Kengen(乾元), also known as Kangen or Ken'ei, was a Japanese era(年号,,nengō,, lit. "year name") after Shōan and before Kagen. This period started in November 1302 and ended in August 1303. During this time, the emperor was Go-Nijō-tennō(後二条天皇).
1302 (Kengen 1): The central structure of Shin-Yakushi-ji Buddhist temple complex was repaired during the Kengen Era. It is one of the oldest wooden buildings in Japan. It still has some of its original woodwork from its 8th century construction.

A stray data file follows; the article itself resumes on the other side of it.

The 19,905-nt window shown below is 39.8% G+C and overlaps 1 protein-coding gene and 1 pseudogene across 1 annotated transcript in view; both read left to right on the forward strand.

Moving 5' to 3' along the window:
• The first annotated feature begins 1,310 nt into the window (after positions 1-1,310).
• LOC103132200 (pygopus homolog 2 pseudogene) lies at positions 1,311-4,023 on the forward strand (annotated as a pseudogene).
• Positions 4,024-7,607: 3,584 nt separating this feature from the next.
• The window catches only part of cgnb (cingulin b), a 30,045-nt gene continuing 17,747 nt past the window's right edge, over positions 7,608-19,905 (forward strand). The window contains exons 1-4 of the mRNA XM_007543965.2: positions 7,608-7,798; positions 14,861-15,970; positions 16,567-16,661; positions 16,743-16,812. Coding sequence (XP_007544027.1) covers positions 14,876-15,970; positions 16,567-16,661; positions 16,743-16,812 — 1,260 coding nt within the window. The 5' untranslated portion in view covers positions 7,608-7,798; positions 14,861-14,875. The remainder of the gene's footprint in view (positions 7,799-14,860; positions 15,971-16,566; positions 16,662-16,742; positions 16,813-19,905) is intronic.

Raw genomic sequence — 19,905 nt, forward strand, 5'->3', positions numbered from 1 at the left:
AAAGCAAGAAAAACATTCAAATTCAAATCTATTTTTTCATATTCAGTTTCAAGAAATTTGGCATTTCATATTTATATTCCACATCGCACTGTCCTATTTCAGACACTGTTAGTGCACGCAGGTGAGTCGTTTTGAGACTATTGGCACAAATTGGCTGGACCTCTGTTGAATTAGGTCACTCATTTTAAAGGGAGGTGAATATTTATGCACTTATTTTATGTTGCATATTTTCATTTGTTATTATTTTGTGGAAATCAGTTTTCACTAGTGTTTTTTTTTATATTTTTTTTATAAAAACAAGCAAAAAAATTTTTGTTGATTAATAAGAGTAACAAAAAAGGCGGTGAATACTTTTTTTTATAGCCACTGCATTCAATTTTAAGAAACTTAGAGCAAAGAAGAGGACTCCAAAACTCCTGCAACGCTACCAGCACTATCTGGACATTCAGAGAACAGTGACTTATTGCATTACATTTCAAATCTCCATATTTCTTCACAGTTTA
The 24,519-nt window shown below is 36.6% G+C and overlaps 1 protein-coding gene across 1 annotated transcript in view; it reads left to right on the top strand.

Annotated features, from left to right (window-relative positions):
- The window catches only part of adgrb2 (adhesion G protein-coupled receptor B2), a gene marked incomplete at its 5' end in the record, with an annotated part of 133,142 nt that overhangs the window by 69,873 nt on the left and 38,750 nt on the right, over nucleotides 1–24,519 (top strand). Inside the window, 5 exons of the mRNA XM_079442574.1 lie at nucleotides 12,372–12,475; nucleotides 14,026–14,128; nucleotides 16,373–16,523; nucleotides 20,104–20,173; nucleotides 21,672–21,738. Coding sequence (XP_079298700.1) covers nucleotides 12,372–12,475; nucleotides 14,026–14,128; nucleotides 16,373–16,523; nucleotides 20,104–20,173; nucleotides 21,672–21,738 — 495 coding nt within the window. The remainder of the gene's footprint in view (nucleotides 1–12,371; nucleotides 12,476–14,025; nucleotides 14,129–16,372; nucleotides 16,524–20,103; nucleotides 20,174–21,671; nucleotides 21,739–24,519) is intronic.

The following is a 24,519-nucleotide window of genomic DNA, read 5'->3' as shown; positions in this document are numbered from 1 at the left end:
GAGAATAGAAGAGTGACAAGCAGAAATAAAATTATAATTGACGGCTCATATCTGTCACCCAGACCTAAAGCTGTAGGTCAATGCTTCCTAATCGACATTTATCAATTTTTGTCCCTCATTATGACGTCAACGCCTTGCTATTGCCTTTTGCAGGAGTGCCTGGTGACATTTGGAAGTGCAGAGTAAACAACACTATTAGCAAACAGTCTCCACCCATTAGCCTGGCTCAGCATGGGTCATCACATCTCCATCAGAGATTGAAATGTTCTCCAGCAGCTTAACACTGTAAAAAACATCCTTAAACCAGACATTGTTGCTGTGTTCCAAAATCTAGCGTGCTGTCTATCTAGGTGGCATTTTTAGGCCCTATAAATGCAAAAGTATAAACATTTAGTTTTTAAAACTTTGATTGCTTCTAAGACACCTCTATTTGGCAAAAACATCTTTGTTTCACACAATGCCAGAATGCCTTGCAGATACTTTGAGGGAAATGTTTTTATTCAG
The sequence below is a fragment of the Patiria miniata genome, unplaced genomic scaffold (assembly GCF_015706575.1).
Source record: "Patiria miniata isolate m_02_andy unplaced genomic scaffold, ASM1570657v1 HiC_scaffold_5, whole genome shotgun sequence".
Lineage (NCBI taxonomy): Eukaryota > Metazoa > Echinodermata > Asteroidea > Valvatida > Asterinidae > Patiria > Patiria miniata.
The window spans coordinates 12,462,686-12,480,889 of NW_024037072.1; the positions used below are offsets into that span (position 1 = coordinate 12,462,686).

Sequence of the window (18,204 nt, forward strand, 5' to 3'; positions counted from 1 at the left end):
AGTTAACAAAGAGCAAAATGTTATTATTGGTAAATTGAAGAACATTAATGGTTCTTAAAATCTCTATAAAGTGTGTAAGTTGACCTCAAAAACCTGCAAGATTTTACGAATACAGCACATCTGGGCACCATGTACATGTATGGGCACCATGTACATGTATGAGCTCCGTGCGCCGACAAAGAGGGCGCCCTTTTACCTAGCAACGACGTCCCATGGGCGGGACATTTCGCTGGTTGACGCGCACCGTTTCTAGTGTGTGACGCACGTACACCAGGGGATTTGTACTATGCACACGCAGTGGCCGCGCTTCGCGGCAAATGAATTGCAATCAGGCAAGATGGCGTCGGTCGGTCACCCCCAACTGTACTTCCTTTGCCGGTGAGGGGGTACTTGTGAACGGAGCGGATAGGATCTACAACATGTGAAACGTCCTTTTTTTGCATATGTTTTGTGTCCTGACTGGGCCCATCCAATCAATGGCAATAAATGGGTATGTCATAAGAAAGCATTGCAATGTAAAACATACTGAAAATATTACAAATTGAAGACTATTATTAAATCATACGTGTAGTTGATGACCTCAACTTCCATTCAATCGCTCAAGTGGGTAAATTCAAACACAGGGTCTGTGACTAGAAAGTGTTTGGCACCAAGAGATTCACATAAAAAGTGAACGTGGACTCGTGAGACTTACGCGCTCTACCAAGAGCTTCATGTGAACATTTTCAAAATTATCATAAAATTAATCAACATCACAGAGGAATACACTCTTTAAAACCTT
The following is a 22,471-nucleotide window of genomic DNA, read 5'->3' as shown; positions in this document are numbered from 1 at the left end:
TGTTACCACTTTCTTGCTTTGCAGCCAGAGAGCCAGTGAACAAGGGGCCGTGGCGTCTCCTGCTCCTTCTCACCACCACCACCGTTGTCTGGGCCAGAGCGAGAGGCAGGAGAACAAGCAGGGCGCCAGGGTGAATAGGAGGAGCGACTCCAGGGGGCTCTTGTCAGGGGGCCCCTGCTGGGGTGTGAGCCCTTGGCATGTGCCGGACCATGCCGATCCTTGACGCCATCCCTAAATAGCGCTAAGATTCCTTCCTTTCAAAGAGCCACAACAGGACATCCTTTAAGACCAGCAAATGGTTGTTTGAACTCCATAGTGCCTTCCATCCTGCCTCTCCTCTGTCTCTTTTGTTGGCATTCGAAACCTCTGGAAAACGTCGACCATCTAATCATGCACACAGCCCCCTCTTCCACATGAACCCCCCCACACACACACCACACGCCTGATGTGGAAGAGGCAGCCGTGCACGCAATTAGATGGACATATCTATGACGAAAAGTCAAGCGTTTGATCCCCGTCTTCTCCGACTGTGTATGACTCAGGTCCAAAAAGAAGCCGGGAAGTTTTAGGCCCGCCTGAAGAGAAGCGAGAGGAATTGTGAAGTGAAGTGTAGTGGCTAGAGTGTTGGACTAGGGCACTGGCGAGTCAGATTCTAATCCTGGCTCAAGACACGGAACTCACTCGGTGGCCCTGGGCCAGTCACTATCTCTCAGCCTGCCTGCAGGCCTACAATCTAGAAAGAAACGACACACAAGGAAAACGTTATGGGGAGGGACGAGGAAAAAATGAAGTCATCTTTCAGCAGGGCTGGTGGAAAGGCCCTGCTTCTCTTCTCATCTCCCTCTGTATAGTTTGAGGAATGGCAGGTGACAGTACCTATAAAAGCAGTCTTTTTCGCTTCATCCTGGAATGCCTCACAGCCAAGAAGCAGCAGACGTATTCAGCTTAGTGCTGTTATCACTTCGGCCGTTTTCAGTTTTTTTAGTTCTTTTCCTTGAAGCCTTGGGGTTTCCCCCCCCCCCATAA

1302 (Kengen 1, 6th month): Emperor Go-Nijō made a formal visit to the retirement home of his grandfather, the former Emperor Kameyama. Late the same night, Kameyama sent a poem to his grandson in the Imperial palace. Emperor Go-Nijō responded with a poem:
♯The Northern pretenders did not recognize the Genkō era. Gentoku was used in the Northern Court until 1332. ₪The Shōkyō era was recognized only by the Northern pretenders, not by the Southern Court. ‡ Upon reunification of the Northern and Southern Courts in 1392, Genchū was discontinued. Meitoku was used until 1394.